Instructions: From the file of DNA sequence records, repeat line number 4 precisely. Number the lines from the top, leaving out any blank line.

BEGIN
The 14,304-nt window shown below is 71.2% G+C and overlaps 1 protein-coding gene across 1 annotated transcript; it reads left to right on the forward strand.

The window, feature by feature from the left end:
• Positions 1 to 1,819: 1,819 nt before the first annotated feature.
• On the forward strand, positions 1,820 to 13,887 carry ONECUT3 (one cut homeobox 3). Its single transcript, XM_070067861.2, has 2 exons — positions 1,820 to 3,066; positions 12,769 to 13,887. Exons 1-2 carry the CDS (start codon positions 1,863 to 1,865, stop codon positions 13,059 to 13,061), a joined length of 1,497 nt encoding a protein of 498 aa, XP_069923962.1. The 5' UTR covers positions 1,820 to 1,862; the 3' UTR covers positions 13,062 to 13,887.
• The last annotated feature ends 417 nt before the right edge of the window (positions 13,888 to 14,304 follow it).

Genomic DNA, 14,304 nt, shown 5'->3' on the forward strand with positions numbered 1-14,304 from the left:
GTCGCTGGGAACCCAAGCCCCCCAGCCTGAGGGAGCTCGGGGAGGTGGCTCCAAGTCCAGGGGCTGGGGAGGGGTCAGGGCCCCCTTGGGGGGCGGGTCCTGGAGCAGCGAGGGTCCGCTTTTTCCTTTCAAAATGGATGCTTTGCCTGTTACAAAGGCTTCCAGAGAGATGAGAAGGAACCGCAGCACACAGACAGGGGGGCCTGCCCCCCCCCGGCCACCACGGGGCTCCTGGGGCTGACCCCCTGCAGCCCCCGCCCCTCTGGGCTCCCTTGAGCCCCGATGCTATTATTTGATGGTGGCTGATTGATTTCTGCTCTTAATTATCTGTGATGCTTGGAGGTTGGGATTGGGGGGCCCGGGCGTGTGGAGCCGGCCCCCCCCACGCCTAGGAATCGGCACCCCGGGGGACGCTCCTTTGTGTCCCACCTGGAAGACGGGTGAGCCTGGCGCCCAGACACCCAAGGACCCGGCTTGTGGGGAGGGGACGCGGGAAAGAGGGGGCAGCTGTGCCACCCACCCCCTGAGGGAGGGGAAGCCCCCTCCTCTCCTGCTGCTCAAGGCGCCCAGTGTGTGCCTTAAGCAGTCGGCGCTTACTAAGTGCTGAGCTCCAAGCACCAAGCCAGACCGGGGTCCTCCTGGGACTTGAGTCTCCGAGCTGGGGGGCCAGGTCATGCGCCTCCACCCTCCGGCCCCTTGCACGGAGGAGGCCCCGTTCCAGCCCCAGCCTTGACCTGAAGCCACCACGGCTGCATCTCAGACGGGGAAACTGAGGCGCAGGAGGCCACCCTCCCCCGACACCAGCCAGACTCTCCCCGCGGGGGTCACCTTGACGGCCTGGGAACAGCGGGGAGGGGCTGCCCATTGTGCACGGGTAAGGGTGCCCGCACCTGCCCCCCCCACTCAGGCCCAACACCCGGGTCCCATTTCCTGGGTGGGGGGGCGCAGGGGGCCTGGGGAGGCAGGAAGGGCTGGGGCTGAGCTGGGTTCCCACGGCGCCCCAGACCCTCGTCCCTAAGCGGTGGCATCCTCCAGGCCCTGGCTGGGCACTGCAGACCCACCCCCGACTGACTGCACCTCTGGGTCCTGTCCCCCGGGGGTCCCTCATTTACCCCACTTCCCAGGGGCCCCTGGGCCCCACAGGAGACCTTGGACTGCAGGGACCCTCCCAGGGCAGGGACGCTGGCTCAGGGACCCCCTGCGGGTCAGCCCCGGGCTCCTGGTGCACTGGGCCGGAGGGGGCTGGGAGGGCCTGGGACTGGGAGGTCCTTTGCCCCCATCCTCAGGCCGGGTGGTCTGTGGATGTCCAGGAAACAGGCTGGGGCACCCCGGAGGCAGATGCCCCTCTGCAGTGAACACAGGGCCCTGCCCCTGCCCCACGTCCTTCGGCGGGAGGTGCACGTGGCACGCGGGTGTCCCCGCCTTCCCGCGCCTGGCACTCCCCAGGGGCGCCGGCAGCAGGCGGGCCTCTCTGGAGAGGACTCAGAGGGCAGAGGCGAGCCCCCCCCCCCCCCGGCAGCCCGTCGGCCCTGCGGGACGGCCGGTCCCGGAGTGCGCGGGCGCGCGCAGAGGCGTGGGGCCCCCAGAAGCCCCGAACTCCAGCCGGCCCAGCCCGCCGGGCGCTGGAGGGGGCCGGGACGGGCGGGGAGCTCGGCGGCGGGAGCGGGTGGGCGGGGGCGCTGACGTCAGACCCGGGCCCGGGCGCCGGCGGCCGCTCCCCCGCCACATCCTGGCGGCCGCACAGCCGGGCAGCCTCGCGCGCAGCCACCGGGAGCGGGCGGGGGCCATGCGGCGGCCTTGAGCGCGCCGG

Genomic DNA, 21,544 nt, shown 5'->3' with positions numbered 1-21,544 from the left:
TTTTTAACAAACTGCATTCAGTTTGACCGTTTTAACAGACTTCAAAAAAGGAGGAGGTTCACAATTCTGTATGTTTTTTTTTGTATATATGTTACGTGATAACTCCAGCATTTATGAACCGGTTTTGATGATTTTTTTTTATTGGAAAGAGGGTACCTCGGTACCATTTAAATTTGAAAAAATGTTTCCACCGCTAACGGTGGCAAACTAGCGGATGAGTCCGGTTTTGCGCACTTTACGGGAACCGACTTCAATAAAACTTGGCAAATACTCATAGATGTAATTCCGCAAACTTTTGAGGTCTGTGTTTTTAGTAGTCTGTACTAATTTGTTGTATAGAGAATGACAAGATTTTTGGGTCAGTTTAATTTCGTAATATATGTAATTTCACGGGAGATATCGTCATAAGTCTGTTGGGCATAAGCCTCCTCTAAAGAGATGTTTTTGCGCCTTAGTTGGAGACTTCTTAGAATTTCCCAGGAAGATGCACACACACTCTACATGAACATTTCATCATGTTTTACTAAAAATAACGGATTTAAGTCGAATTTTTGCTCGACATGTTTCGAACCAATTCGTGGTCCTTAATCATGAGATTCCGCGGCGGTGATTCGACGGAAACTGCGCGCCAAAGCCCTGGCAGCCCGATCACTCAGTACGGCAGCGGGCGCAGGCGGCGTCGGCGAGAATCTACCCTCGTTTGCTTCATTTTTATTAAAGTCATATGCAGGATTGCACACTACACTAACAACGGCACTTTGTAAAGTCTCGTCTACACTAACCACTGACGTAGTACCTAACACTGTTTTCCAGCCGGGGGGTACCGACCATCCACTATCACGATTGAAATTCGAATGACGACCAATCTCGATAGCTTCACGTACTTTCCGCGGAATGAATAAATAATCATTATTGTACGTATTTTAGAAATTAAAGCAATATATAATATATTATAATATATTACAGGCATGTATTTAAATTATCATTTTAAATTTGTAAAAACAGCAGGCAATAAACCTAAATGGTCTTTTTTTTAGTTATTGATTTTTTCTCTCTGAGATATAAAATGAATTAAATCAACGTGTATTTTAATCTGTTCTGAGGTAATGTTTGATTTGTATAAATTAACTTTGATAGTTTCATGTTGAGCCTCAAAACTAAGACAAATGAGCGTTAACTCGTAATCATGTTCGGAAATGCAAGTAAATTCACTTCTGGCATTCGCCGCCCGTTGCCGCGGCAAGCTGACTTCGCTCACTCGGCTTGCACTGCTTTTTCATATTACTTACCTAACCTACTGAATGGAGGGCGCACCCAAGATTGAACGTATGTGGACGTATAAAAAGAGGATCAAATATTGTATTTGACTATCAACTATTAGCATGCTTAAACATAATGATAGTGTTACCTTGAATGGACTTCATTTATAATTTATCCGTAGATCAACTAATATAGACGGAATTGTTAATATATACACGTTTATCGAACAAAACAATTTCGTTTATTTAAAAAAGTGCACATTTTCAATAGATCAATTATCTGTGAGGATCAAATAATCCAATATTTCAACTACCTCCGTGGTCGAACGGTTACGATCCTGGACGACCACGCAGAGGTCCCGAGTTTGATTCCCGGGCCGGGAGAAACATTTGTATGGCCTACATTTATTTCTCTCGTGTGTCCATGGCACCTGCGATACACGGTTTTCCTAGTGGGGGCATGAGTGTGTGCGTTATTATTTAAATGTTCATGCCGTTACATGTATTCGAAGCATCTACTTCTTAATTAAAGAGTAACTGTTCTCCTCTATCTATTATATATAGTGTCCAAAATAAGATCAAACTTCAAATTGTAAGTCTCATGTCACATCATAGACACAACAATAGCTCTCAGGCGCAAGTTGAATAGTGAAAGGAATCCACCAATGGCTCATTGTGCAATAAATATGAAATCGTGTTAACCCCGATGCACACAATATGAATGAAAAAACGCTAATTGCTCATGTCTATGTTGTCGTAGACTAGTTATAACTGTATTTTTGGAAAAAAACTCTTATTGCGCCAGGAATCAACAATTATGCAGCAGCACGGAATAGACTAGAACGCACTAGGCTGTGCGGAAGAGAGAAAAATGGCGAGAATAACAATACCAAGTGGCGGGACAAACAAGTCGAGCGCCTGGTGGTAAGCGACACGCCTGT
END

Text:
• On the forward strand, positions 1,820 to 13,887 carry ONECUT3 (one cut homeobox 3). Its single transcript, XM_070067861.2, has 2 exons — positions 1,820 to 3,066; positions 12,769 to 13,887. Exons 1-2 carry the CDS (start codon positions 1,863 to 1,865, stop codon positions 13,059 to 13,061), a joined length of 1,497 nt encoding a protein of 498 aa, XP_069923962.1. The 5' UTR covers positions 1,820 to 1,862; the 3' UTR covers positions 13,062 to 13,887.